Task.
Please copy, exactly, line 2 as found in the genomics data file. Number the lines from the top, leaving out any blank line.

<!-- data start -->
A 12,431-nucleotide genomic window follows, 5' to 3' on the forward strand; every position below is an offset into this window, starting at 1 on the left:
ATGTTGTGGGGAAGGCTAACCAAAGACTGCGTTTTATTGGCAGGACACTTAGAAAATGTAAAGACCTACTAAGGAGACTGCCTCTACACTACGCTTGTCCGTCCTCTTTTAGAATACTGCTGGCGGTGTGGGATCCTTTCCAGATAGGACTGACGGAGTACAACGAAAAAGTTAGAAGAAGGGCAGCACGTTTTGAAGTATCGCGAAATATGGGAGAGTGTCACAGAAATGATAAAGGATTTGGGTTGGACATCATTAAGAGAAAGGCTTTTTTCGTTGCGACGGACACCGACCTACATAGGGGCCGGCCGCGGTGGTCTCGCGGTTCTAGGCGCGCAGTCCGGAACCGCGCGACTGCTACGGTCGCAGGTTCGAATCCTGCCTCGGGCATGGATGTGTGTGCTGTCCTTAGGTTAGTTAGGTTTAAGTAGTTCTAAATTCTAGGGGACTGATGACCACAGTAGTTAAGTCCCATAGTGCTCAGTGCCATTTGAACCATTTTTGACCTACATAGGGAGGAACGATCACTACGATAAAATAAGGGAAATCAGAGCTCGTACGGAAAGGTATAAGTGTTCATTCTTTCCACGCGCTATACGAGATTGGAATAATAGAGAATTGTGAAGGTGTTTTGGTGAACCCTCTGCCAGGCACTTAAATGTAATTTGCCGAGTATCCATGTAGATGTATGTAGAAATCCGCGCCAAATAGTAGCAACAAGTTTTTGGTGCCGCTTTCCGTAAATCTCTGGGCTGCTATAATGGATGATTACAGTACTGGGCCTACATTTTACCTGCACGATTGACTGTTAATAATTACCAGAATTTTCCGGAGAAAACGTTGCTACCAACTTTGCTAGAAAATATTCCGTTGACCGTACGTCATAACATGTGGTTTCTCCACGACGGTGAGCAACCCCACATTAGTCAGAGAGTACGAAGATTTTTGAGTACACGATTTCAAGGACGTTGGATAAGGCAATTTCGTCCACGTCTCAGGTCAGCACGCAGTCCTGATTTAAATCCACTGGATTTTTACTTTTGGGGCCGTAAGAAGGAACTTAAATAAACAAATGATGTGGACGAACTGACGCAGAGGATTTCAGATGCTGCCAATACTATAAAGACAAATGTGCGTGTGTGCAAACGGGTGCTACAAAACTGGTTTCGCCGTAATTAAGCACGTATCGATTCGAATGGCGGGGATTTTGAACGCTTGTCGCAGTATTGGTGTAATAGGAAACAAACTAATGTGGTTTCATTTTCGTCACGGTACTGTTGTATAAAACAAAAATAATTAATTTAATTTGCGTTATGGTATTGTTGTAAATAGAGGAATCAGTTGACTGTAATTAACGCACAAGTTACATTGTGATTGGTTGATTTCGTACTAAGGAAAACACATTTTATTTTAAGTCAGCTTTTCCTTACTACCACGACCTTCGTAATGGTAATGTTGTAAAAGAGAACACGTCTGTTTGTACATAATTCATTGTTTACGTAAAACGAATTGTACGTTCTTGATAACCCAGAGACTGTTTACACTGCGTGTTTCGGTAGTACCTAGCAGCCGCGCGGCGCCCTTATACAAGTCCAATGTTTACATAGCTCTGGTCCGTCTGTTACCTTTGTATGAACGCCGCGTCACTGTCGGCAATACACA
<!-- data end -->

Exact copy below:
ATGTTGTGGGGAAGGCTAACCAAAGACTGCGTTTTATTGGCAGGACACTTAGAAAATGTAAAGACCTACTAAGGAGACTGCCTCTACACTACGCTTGTCCGTCCTCTTTTAGAATACTGCTGGCGGTGTGGGATCCTTTCCAGATAGGACTGACGGAGTACAACGAAAAAGTTAGAAGAAGGGCAGCACGTTTTGAAGTATCGCGAAATATGGGAGAGTGTCACAGAAATGATAAAGGATTTGGGTTGGACATCATTAAGAGAAAGGCTTTTTTCGTTGCGACGGACACCGACCTACATAGGGGCCGGCCGCGGTGGTCTCGCGGTTCTAGGCGCGCAGTCCGGAACCGCGCGACTGCTACGGTCGCAGGTTCGAATCCTGCCTCGGGCATGGATGTGTGTGCTGTCCTTAGGTTAGTTAGGTTTAAGTAGTTCTAAATTCTAGGGGACTGATGACCACAGTAGTTAAGTCCCATAGTGCTCAGTGCCATTTGAACCATTTTTGACCTACATAGGGAGGAACGATCACTACGATAAAATAAGGGAAATCAGAGCTCGTACGGAAAGGTATAAGTGTTCATTCTTTCCACGCGCTATACGAGATTGGAATAATAGAGAATTGTGAAGGTGTTTTGGTGAACCCTCTGCCAGGCACTTAAATGTAATTTGCCGAGTATCCATGTAGATGTATGTAGAAATCCGCGCCAAATAGTAGCAACAAGTTTTTGGTGCCGCTTTCCGTAAATCTCTGGGCTGCTATAATGGATGATTACAGTACTGGGCCTACATTTTACCTGCACGATTGACTGTTAATAATTACCAGAATTTTCCGGAGAAAACGTTGCTACCAACTTTGCTAGAAAATATTCCGTTGACCGTACGTCATAACATGTGGTTTCTCCACGACGGTGAGCAACCCCACATTAGTCAGAGAGTACGAAGATTTTTGAGTACACGATTTCAAGGACGTTGGATAAGGCAATTTCGTCCACGTCTCAGGTCAGCACGCAGTCCTGATTTAAATCCACTGGATTTTTACTTTTGGGGCCGTAAGAAGGAACTTAAATAAACAAATGATGTGGACGAACTGACGCAGAGGATTTCAGATGCTGCCAATACTATAAAGACAAATGTGCGTGTGTGCAAACGGGTGCTACAAAACTGGTTTCGCCGTAATTAAGCACGTATCGATTCGAATGGCGGGGATTTTGAACGCTTGTCGCAGTATTGGTGTAATAGGAAACAAACTAATGTGGTTTCATTTTCGTCACGGTACTGTTGTATAAAACAAAAATAATTAATTTAATTTGCGTTATGGTATTGTTGTAAATAGAGGAATCAGTTGACTGTAATTAACGCACAAGTTACATTGTGATTGGTTGATTTCGTACTAAGGAAAACACATTTTATTTTAAGTCAGCTTTTCCTTACTACCACGACCTTCGTAATGGTAATGTTGTAAAAGAGAACACGTCTGTTTGTACATAATTCATTGTTTACGTAAAACGAATTGTACGTTCTTGATAACCCAGAGACTGTTTACACTGCGTGTTTCGGTAGTACCTAGCAGCCGCGCGGCGCCCTTATACAAGTCCAATGTTTACATAGCTCTGGTCCGTCTGTTACCTTTGTATGAACGCCGCGTCACTGTCGGCAATACACA